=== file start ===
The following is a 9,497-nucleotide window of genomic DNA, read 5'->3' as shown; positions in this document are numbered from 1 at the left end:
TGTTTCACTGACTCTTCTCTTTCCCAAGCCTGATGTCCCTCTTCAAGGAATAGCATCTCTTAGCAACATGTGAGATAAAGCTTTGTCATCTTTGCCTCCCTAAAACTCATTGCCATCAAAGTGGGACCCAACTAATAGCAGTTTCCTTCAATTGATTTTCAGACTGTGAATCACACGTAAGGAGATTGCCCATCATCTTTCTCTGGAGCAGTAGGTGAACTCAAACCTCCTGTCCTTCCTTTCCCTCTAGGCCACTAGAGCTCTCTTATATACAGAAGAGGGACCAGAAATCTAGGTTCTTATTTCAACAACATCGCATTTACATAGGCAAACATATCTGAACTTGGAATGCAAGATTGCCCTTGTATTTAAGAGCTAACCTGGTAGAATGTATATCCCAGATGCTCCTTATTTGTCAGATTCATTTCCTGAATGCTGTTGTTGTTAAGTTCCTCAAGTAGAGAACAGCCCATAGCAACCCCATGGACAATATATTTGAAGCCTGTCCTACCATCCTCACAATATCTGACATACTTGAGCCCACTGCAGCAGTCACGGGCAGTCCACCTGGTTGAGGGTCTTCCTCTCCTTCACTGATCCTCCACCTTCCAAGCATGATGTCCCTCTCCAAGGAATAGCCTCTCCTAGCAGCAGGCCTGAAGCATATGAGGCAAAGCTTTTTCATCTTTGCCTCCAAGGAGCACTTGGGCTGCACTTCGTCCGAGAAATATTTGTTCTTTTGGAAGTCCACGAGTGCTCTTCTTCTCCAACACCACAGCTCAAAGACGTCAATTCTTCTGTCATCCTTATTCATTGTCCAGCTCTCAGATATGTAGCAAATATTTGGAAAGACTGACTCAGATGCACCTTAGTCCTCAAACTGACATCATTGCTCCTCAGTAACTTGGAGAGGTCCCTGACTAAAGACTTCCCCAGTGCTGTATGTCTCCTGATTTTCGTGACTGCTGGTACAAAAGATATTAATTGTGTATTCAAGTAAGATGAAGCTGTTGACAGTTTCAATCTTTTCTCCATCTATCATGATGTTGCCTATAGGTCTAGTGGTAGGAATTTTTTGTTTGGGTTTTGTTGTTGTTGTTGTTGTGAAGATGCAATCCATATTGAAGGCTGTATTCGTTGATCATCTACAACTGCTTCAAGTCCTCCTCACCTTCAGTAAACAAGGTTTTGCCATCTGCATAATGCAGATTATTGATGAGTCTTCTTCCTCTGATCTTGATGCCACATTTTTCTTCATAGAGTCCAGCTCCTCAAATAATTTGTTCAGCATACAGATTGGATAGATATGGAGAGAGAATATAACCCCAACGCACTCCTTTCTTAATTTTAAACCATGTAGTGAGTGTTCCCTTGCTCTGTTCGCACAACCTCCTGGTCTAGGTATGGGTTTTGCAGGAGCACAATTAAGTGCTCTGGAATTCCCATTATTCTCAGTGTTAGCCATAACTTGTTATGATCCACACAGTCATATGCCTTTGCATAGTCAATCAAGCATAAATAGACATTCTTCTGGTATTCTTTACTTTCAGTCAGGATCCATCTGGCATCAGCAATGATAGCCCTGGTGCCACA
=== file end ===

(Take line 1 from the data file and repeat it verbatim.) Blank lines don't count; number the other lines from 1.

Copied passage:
The following is a 9,497-nucleotide window of genomic DNA, read 5'->3' as shown; positions in this document are numbered from 1 at the left end: